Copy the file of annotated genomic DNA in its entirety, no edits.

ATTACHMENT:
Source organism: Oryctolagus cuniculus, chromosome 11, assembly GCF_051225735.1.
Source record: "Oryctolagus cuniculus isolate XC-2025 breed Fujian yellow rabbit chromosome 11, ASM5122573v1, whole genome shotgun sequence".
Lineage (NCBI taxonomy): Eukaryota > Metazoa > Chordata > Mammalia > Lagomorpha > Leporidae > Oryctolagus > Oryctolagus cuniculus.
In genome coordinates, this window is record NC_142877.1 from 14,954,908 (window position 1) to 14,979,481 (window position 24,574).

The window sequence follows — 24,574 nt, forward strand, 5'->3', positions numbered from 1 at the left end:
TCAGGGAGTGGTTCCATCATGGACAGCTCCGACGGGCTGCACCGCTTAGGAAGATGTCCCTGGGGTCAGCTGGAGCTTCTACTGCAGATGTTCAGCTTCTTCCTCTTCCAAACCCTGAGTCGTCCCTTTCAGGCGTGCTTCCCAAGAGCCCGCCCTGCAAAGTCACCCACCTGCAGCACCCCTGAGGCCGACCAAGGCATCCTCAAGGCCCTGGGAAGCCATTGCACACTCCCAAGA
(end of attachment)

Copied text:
Source organism: Oryctolagus cuniculus, chromosome 11, assembly GCF_051225735.1.
Source record: "Oryctolagus cuniculus isolate XC-2025 breed Fujian yellow rabbit chromosome 11, ASM5122573v1, whole genome shotgun sequence".
Lineage (NCBI taxonomy): Eukaryota > Metazoa > Chordata > Mammalia > Lagomorpha > Leporidae > Oryctolagus > Oryctolagus cuniculus.
In genome coordinates, this window is record NC_142877.1 from 14,954,908 (window position 1) to 14,979,481 (window position 24,574).

The window sequence follows — 24,574 nt, forward strand, 5'->3', positions numbered from 1 at the left end:
TCAGGGAGTGGTTCCATCATGGACAGCTCCGACGGGCTGCACCGCTTAGGAAGATGTCCCTGGGGTCAGCTGGAGCTTCTACTGCAGATGTTCAGCTTCTTCCTCTTCCAAACCCTGAGTCGTCCCTTTCAGGCGTGCTTCCCAAGAGCCCGCCCTGCAAAGTCACCCACCTGCAGCACCCCTGAGGCCGACCAAGGCATCCTCAAGGCCCTGGGAAGCCATTGCACACTCCCAAGA